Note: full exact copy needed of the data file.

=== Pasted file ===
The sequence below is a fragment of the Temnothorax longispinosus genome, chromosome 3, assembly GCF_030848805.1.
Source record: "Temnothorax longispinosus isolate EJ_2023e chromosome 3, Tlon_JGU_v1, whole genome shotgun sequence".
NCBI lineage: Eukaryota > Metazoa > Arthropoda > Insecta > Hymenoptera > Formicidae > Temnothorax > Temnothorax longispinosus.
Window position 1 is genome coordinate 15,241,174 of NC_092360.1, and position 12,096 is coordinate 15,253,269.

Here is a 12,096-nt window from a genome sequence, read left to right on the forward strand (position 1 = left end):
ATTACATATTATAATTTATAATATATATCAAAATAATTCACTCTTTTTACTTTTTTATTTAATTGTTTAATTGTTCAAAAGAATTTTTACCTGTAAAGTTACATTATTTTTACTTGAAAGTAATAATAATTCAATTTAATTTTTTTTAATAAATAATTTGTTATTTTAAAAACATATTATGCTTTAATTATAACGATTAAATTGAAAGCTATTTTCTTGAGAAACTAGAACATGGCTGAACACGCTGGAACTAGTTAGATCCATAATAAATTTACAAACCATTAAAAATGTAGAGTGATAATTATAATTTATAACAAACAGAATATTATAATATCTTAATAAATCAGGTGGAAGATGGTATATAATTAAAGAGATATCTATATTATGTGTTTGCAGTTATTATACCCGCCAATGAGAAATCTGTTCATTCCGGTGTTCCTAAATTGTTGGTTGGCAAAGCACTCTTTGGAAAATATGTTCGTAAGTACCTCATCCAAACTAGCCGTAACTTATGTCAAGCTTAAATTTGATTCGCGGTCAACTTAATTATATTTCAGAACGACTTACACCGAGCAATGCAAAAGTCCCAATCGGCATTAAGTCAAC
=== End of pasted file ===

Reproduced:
The sequence below is a fragment of the Temnothorax longispinosus genome, chromosome 3, assembly GCF_030848805.1.
Source record: "Temnothorax longispinosus isolate EJ_2023e chromosome 3, Tlon_JGU_v1, whole genome shotgun sequence".
NCBI lineage: Eukaryota > Metazoa > Arthropoda > Insecta > Hymenoptera > Formicidae > Temnothorax > Temnothorax longispinosus.
Window position 1 is genome coordinate 15,241,174 of NC_092360.1, and position 12,096 is coordinate 15,253,269.

Here is a 12,096-nt window from a genome sequence, read left to right on the forward strand (position 1 = left end):
ATTACATATTATAATTTATAATATATATCAAAATAATTCACTCTTTTTACTTTTTTATTTAATTGTTTAATTGTTCAAAAGAATTTTTACCTGTAAAGTTACATTATTTTTACTTGAAAGTAATAATAATTCAATTTAATTTTTTTTAATAAATAATTTGTTATTTTAAAAACATATTATGCTTTAATTATAACGATTAAATTGAAAGCTATTTTCTTGAGAAACTAGAACATGGCTGAACACGCTGGAACTAGTTAGATCCATAATAAATTTACAAACCATTAAAAATGTAGAGTGATAATTATAATTTATAACAAACAGAATATTATAATATCTTAATAAATCAGGTGGAAGATGGTATATAATTAAAGAGATATCTATATTATGTGTTTGCAGTTATTATACCCGCCAATGAGAAATCTGTTCATTCCGGTGTTCCTAAATTGTTGGTTGGCAAAGCACTCTTTGGAAAATATGTTCGTAAGTACCTCATCCAAACTAGCCGTAACTTATGTCAAGCTTAAATTTGATTCGCGGTCAACTTAATTATATTTCAGAACGACTTACACCGAGCAATGCAAAAGTCCCAATCGGCATTAAGTCAAC